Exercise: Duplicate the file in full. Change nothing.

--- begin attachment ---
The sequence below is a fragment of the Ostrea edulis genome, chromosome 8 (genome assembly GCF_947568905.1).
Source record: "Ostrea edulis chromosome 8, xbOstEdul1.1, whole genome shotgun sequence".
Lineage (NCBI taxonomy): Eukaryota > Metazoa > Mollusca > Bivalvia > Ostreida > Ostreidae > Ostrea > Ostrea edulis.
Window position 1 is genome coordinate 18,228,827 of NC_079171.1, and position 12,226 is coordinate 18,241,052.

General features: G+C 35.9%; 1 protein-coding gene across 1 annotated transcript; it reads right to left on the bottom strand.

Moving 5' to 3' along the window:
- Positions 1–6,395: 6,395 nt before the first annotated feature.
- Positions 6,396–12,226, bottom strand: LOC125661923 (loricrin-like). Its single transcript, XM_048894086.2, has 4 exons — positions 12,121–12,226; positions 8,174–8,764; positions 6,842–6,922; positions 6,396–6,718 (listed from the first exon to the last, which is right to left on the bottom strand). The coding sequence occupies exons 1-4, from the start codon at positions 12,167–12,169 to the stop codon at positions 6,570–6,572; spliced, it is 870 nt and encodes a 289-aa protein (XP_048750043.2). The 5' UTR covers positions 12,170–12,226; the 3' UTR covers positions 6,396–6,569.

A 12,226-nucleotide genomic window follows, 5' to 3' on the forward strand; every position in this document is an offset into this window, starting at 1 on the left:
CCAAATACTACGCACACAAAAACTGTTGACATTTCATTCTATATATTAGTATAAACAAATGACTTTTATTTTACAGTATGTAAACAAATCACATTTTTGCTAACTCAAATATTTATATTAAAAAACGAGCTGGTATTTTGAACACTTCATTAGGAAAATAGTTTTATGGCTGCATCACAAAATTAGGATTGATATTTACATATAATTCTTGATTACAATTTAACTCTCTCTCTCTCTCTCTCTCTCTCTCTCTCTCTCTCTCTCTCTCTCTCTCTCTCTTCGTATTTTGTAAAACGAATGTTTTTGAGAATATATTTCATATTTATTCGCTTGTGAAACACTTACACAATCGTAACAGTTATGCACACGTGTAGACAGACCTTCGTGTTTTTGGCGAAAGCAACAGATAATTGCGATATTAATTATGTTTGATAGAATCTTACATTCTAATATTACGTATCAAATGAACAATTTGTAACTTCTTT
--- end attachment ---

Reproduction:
The sequence below is a fragment of the Ostrea edulis genome, chromosome 8 (genome assembly GCF_947568905.1).
Source record: "Ostrea edulis chromosome 8, xbOstEdul1.1, whole genome shotgun sequence".
Lineage (NCBI taxonomy): Eukaryota > Metazoa > Mollusca > Bivalvia > Ostreida > Ostreidae > Ostrea > Ostrea edulis.
Window position 1 is genome coordinate 18,228,827 of NC_079171.1, and position 12,226 is coordinate 18,241,052.

General features: G+C 35.9%; 1 protein-coding gene across 1 annotated transcript; it reads right to left on the bottom strand.

Moving 5' to 3' along the window:
- Positions 1–6,395: 6,395 nt before the first annotated feature.
- Positions 6,396–12,226, bottom strand: LOC125661923 (loricrin-like). Its single transcript, XM_048894086.2, has 4 exons — positions 12,121–12,226; positions 8,174–8,764; positions 6,842–6,922; positions 6,396–6,718 (listed from the first exon to the last, which is right to left on the bottom strand). The coding sequence occupies exons 1-4, from the start codon at positions 12,167–12,169 to the stop codon at positions 6,570–6,572; spliced, it is 870 nt and encodes a 289-aa protein (XP_048750043.2). The 5' UTR covers positions 12,170–12,226; the 3' UTR covers positions 6,396–6,569.

A 12,226-nucleotide genomic window follows, 5' to 3' on the forward strand; every position in this document is an offset into this window, starting at 1 on the left:
CCAAATACTACGCACACAAAAACTGTTGACATTTCATTCTATATATTAGTATAAACAAATGACTTTTATTTTACAGTATGTAAACAAATCACATTTTTGCTAACTCAAATATTTATATTAAAAAACGAGCTGGTATTTTGAACACTTCATTAGGAAAATAGTTTTATGGCTGCATCACAAAATTAGGATTGATATTTACATATAATTCTTGATTACAATTTAACTCTCTCTCTCTCTCTCTCTCTCTCTCTCTCTCTCTCTCTCTCTCTCTCTCTCTCTTCGTATTTTGTAAAACGAATGTTTTTGAGAATATATTTCATATTTATTCGCTTGTGAAACACTTACACAATCGTAACAGTTATGCACACGTGTAGACAGACCTTCGTGTTTTTGGCGAAAGCAACAGATAATTGCGATATTAATTATGTTTGATAGAATCTTACATTCTAATATTACGTATCAAATGAACAATTTGTAACTTCTTT